I move to another survey site, and here I visit the money burrow, the Indigo honey-hole you might say, where on my last visit I was treated to a circus-like affair. Ambling up a month ago, I found two fresh shed skins of adult Indigos and a large male snake—a purple flash in the sun— relaxing contentedly, nearby. As if that wasn’t enough, another Indigo emerged from the burrow as I stood there. 

    Today there is no snake, but ample signs about the burrow—including a sizeable Indigo scat. The scat begins on the burrow apron and trails off a good 12 inches into the shadows of the burrow interior. Snake feces are clearly recognizable as such —a stream of yellow-green, powdery urates (the color alone is diagnostic and reptilian-odd, almost a bioluminescent yellow-green, a color seen in nature only in certain runny species of fungi and marine organisms). Part of the stream is punctuated by two sizeable packets of dense material (picture owl pellets), and like an excited monkey I crouch on the burrow apron and begin to break these apart. As I begin to crush the scat between my fingers a single fang drops to the sand. Then a tight wad of snake scales, and more balled-up scales. Satisfied, I bag it, and conclude that one of the Indigos recently ate a small diamondback.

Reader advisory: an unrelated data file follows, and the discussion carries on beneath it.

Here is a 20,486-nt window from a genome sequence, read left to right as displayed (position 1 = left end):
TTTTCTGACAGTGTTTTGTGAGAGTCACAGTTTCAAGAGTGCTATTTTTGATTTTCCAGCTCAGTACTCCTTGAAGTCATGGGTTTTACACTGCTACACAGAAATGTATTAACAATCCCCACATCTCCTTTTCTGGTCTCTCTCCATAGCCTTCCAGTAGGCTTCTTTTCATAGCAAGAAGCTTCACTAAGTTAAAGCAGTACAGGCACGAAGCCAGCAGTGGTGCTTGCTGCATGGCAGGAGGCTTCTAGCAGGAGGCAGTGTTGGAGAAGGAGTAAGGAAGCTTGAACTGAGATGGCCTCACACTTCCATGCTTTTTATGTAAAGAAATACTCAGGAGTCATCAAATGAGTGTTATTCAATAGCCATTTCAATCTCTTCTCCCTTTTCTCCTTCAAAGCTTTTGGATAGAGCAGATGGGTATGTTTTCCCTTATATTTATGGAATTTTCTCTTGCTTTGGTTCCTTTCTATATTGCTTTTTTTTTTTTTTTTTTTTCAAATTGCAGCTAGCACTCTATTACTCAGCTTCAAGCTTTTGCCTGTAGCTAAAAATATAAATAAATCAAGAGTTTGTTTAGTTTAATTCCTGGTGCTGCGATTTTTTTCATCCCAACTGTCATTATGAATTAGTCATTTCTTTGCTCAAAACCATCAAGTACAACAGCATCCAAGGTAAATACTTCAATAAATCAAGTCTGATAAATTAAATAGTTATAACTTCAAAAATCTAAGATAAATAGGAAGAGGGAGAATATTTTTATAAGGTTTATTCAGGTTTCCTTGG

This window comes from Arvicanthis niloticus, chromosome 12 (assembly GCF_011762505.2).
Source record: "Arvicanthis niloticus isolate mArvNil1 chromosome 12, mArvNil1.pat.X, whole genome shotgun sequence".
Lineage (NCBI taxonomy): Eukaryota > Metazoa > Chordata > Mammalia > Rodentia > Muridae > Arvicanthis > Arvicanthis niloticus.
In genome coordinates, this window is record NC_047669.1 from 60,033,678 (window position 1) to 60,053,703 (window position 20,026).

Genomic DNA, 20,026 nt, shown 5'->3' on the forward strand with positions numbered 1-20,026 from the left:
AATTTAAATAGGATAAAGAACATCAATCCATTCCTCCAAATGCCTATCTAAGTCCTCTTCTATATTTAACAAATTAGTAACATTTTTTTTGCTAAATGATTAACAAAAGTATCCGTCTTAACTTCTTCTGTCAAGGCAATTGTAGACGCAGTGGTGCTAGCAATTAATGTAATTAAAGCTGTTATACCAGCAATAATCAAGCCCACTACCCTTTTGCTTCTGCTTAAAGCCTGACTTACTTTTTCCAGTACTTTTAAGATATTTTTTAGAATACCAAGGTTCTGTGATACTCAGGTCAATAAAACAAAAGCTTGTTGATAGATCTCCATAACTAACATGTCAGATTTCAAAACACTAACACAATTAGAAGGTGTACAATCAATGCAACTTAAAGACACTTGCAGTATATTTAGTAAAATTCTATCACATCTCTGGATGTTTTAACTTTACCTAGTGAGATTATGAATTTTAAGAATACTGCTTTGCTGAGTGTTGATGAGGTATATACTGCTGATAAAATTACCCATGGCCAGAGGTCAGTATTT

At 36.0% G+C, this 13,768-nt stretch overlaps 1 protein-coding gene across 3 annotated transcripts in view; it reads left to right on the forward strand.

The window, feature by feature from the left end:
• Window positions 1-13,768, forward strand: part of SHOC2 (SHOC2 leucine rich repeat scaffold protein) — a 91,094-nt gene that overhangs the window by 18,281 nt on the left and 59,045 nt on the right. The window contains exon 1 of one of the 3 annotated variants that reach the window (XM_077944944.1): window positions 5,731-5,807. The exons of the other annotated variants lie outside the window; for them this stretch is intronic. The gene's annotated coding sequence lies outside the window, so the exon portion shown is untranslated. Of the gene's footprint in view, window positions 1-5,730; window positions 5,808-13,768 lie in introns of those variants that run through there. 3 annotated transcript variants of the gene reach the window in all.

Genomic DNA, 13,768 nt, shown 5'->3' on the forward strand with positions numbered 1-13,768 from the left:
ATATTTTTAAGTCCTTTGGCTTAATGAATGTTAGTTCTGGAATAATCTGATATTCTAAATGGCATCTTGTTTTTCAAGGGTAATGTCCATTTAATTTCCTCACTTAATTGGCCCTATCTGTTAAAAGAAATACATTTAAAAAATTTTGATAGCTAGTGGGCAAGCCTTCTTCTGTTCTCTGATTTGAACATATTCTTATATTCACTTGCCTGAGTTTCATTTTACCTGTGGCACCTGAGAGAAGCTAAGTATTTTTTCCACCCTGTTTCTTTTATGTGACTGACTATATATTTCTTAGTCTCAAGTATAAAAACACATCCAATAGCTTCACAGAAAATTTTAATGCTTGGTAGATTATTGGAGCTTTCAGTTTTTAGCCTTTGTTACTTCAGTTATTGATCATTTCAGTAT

And here, a much larger Diamondback,
found by the author a month ago.
    Another arctic blast drifted south soon after the cold blast we had just experienced, and yes, I was scared. But, the brave snakes of south Georgia have been there before, knew what to do, and surely persevered.

About the Author: Dirk Stevenson

Dirk Stevenson, who has been with The Orianne Society for six years, monitors Eastern Indigo Snake populations throughout Georgia.

Monday, February 3, 2014

Frog Love is in the Air (and on Video): The Winter Breeders of Louisiana ---Guest Post---